Sixteen years ago, I wrote to convicted serial killer Theodore Kaczynski seeking an interview. It wasn’t my proudest moment as a journalist, as I’ll explain below. But my interest in talking with the Unabomber was serious and heartfelt.
At the time, I was working for The Oregonian newspaper. I had just co-authored a multi-part series on ecoterrorism, a subject I knew would be near and dear to Kaczynski. His anarchistic manifesto on industrialized society heralded a wave of firebombings by the Earth Liberation Front and its like-minded cousins.
Last Thursday, I got an email from my former editor at The Oregonian with an intriguing subject line: “You have a letter here from Ted Kaczynski.”
I couldn’t imagine why the Unabomber had reached back in time to find me. I left my job at The Oregonian in December to write more books and magazine pieces. I thought perhaps Kaczynski had read The Spy’s Son and was writing to offer his thoughts about Jim Nicholson, one of his fellow inmates at the Supermax prison in Florence, Colorado.
I drove down to the newspaper on Friday to retrieve the letter. The envelope and its contents appeared to be the real thing. I noticed that the envelope had been mailed to The Oregonian’s old address at 1320 SW Broadway, in Portland, several blocks from the paper’s new newsroom overlooking the Willamette River.
Inside the envelope was a one-page letter, handwritten but photocopied from a sheet of lined notebook paper. Yes, it was a form letter from inmate #04475-046, dated April 4, 2016. And it opened thusly:
Dear Mr. Denson,
I am writing because I am ready to speak to someone from the media regarding my brother’s recent comments and to discuss how they are being used to torment me. I am granting one interview to one person. In order to determine who will get the interview, I am asking you to write me back affirming that you understand that I am not mentally ill, as my brother, Dave, would have you believe.
Kaczynski then writes that he has reached out to “a select few people” who wrote to him in the past and outlines how they should respond to gain his trust.
Before I explain how I replied to my letter from the Unabomber, let me set the stage.
Back in the late 1990s, Kaczynski had received a slew of pitch letters from journalists like me, all of us seeking an exclusive interview. Representatives of Barbara Walters, Katie Couric, Larry King and others also wrote seeking the big get. America’s most notorious Luddite later turned over those letters to the University of Michigan library, and TheSmokingGun.com published them online.
My letter to Kaczynski started off fine, but closed with a pathetic recounting of “longing” to talk with him after having sat behind him at his arraignment in a federal courthouse in Helena, Montana. Yeah . . . ugh. I remember that I was trying to convey that my first-blush impression of this meek, frightened hermit was that he could not possibly have perpetrated the UNABOM killings (aaaand wrong I was), but I never got there. Instead, the letter closes with what a few of my scolding critics called a “mash note.” Yes, I waxed poetically about Thoreau and Walden interrupted. Yes, it was stupid. And yes, I really wanted that interview.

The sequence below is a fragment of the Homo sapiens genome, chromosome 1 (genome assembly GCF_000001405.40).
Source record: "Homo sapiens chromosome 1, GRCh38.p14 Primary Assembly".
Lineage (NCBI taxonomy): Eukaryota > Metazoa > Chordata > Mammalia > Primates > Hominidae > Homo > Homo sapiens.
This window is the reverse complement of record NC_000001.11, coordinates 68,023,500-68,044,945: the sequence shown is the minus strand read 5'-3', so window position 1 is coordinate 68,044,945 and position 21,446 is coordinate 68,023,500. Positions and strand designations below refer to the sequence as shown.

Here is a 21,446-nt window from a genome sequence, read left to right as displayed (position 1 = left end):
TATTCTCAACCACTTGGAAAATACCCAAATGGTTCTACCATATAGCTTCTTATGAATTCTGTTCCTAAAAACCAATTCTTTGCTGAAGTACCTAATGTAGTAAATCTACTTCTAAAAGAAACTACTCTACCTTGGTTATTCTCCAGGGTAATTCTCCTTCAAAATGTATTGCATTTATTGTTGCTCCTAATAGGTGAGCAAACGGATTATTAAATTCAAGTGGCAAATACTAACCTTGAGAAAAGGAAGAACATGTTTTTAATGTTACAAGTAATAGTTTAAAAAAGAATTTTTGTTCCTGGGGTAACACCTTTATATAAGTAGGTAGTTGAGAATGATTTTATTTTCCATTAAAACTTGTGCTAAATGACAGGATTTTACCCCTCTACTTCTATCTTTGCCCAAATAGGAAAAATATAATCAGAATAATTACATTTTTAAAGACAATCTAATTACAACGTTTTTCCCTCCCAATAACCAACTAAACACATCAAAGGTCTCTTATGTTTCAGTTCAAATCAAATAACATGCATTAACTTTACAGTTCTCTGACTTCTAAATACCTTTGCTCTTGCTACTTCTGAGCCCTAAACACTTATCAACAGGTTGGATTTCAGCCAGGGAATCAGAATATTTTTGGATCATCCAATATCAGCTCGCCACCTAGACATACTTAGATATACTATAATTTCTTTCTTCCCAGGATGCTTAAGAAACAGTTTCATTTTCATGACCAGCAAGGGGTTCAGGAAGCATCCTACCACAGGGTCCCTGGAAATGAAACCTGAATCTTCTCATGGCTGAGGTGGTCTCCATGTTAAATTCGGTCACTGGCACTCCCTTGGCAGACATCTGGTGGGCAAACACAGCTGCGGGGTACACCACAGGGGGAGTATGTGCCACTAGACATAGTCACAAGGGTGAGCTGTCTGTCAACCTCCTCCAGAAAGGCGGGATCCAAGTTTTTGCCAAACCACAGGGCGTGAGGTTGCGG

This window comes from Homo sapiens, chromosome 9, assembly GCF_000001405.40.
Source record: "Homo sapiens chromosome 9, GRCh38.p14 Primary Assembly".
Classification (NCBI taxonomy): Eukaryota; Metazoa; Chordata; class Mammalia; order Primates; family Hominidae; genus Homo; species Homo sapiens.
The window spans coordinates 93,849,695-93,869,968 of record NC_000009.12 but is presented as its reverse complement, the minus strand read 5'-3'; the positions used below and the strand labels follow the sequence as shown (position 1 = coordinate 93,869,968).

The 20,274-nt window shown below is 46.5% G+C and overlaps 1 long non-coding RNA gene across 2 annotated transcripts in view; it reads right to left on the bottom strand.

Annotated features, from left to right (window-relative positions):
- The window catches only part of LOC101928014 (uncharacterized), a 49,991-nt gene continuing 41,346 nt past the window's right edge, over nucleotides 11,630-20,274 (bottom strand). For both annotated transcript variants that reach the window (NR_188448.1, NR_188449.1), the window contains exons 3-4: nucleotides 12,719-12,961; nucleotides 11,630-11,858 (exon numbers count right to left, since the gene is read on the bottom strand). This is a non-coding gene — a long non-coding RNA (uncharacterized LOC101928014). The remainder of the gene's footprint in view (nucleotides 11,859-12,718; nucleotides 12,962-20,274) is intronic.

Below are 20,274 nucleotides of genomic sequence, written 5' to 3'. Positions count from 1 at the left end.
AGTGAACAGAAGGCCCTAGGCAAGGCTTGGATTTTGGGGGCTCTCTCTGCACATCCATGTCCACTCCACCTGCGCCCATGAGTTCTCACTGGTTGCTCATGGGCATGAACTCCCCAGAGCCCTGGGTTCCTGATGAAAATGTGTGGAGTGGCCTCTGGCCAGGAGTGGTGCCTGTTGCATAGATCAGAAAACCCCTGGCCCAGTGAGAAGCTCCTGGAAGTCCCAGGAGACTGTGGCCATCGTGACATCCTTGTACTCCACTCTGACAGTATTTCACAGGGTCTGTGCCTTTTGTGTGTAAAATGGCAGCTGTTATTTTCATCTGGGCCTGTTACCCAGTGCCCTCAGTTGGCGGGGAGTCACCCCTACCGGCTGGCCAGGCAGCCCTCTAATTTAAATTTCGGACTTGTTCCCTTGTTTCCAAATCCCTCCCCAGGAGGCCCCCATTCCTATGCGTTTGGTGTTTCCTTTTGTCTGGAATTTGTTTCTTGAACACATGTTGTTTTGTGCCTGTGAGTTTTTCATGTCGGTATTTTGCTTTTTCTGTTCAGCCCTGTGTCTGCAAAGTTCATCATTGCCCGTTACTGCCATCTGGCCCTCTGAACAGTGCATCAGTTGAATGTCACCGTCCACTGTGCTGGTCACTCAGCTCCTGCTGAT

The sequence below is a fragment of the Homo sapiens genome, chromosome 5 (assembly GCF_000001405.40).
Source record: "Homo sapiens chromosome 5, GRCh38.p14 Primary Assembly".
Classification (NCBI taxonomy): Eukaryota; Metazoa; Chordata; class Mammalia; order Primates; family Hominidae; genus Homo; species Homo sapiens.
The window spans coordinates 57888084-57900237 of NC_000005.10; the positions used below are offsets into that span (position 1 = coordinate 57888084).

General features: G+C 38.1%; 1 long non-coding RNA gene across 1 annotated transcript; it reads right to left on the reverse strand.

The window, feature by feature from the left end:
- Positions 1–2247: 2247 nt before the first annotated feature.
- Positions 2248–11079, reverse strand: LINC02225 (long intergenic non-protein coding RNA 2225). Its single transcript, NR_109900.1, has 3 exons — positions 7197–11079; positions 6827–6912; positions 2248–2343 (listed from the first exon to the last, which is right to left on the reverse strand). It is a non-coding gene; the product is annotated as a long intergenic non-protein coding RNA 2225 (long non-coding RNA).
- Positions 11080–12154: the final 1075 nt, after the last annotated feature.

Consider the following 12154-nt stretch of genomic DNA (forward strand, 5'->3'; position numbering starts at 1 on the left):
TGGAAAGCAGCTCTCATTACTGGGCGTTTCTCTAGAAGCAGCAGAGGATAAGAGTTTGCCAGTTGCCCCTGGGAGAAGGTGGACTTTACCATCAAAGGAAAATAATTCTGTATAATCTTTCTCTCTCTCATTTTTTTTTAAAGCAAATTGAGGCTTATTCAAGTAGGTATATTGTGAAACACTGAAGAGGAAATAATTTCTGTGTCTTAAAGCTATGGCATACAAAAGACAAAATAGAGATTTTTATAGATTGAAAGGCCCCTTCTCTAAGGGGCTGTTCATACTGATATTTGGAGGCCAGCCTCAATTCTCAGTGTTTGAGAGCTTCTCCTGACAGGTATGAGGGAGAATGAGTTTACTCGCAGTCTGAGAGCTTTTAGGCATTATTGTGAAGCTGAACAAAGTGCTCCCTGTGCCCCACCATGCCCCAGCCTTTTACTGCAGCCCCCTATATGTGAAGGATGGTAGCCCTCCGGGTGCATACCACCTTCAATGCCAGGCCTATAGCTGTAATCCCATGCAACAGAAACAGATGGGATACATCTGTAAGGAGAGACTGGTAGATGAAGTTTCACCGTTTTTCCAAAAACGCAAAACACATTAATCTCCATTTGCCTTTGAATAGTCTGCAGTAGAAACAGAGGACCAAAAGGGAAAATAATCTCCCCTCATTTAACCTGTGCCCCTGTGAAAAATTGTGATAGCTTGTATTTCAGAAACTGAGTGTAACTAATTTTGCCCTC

One of the few pundits to get in the proper spirit of things was Howard Kurtz, at The Washington Post, whose piece Dearest Unabomber opened with this line: “How many ways can esteemed journalists suck up to a serial killer?”
Kurtz examined a few embarrassing lines from my competitors, then rightly noted that my pitch letter went negative on the opposition:
"I suspect by now that every blow-dried TV phony in America has written to beg you for an interview. I won't beg. You will find my pitch to you very specific. I have no ulterior motives. I don't want to write a book, don't want to make a movie. I only want to talk with you for about two hours about the environment, the natural world, wild nature . . . deep ecology . . . the radical environmental movement . . . the urban anarchist movement."
Pundits took potshots at journalists like me caught sucking up to a serial killer. But how would they open a letter to Kaczynski? I don’t think “Dear Scumbag Serial Killer” gets the job done. Perhaps the opinion people have magic ways of talking notorious figures into an interview, but I suspect the bulk of them have never deigned to converse with a killer.
Some of these pundits suggested it was unseemly to run through such hoops to interview a serial killer.
On Saturday, I crafted a very specific letter to Kaczynski. I pointed out that I was not in the habit of auditioning for interviews.
“Ted,” I wrote, “if any journalist in America writes back to you saying he or she can tell (from this side of the bars) that you are not mentally ill, he or she is a liar.”
The Oregonian is interested in hearing Kaczynski out. I am too. I hope he replies.